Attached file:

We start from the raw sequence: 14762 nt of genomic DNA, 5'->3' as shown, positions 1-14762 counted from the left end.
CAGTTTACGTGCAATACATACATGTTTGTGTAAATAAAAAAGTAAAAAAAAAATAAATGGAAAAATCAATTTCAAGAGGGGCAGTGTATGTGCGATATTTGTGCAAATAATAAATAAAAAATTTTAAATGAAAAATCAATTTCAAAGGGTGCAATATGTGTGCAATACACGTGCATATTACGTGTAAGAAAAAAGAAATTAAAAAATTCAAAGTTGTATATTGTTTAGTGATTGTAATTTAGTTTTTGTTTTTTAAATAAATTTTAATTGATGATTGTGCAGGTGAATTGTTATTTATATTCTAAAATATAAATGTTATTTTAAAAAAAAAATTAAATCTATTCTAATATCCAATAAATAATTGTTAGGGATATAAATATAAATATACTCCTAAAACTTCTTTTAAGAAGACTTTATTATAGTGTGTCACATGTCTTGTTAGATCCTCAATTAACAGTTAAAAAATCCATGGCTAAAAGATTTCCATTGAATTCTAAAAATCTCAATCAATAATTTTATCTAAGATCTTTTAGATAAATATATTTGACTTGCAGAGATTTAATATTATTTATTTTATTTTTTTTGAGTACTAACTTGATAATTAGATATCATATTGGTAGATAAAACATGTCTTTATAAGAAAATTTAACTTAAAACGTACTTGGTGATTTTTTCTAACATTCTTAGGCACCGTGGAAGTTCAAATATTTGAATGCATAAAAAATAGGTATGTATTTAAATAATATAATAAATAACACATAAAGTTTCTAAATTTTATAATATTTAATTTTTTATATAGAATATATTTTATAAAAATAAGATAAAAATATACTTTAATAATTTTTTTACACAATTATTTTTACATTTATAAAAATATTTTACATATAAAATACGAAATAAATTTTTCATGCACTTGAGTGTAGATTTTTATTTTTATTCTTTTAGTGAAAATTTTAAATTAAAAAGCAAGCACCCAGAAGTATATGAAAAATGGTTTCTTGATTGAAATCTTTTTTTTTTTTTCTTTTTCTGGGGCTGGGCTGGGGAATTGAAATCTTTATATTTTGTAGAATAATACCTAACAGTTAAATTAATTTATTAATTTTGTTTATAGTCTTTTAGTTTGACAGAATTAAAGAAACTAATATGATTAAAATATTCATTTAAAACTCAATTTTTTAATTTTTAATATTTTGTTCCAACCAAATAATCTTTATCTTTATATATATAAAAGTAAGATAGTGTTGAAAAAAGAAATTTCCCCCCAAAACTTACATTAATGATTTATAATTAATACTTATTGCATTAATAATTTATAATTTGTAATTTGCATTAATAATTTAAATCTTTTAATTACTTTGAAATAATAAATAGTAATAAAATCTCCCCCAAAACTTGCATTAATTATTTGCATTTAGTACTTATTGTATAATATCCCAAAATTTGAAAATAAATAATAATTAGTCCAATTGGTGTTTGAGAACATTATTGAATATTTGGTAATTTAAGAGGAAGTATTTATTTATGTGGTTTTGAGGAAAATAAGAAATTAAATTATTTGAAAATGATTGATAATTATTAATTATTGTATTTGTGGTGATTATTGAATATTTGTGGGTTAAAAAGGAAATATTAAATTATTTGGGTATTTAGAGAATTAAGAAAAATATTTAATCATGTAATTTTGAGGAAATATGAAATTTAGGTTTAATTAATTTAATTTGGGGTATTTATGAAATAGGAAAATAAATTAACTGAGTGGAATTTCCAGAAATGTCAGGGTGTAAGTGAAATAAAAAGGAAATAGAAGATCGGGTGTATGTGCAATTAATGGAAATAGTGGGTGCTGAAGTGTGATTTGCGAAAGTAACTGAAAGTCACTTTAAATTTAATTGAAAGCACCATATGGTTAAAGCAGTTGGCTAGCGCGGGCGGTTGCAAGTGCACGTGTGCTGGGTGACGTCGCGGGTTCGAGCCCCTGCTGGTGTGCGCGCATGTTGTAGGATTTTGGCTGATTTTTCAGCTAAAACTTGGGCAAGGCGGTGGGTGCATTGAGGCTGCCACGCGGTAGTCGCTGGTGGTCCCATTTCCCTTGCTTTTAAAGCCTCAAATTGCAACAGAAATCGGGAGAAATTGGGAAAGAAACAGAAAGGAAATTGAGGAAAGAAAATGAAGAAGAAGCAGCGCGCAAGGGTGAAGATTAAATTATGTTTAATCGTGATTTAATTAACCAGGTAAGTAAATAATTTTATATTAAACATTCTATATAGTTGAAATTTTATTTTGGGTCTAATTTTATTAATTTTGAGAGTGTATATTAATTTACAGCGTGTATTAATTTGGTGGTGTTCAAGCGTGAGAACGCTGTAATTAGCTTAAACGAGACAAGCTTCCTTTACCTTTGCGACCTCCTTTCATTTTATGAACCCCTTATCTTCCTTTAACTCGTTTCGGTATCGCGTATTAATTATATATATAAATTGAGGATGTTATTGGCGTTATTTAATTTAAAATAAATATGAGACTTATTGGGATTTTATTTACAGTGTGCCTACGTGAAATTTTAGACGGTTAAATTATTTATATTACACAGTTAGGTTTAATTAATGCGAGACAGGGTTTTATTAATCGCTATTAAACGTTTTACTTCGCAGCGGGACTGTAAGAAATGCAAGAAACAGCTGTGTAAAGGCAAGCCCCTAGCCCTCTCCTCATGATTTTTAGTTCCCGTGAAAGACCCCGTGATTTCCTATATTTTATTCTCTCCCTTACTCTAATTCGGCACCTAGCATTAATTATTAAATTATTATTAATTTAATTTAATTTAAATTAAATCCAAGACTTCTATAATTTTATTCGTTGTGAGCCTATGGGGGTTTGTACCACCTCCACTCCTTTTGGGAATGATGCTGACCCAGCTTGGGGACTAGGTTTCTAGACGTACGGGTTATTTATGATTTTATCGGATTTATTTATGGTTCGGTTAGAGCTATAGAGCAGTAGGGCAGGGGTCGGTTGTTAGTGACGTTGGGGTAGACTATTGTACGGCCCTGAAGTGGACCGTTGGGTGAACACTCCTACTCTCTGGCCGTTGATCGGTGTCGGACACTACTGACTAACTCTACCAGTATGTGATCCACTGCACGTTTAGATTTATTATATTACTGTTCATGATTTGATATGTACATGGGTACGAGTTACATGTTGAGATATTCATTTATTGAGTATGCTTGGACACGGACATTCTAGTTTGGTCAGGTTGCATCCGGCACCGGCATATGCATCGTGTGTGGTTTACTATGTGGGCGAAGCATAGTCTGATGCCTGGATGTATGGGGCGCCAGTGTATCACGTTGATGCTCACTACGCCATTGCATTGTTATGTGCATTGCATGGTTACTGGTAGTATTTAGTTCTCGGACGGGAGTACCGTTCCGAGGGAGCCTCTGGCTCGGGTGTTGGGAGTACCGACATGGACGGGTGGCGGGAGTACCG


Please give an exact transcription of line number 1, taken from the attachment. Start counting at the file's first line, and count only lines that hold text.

We start from the raw sequence: 14762 nt of genomic DNA, 5'->3' as shown, positions 1-14762 counted from the left end.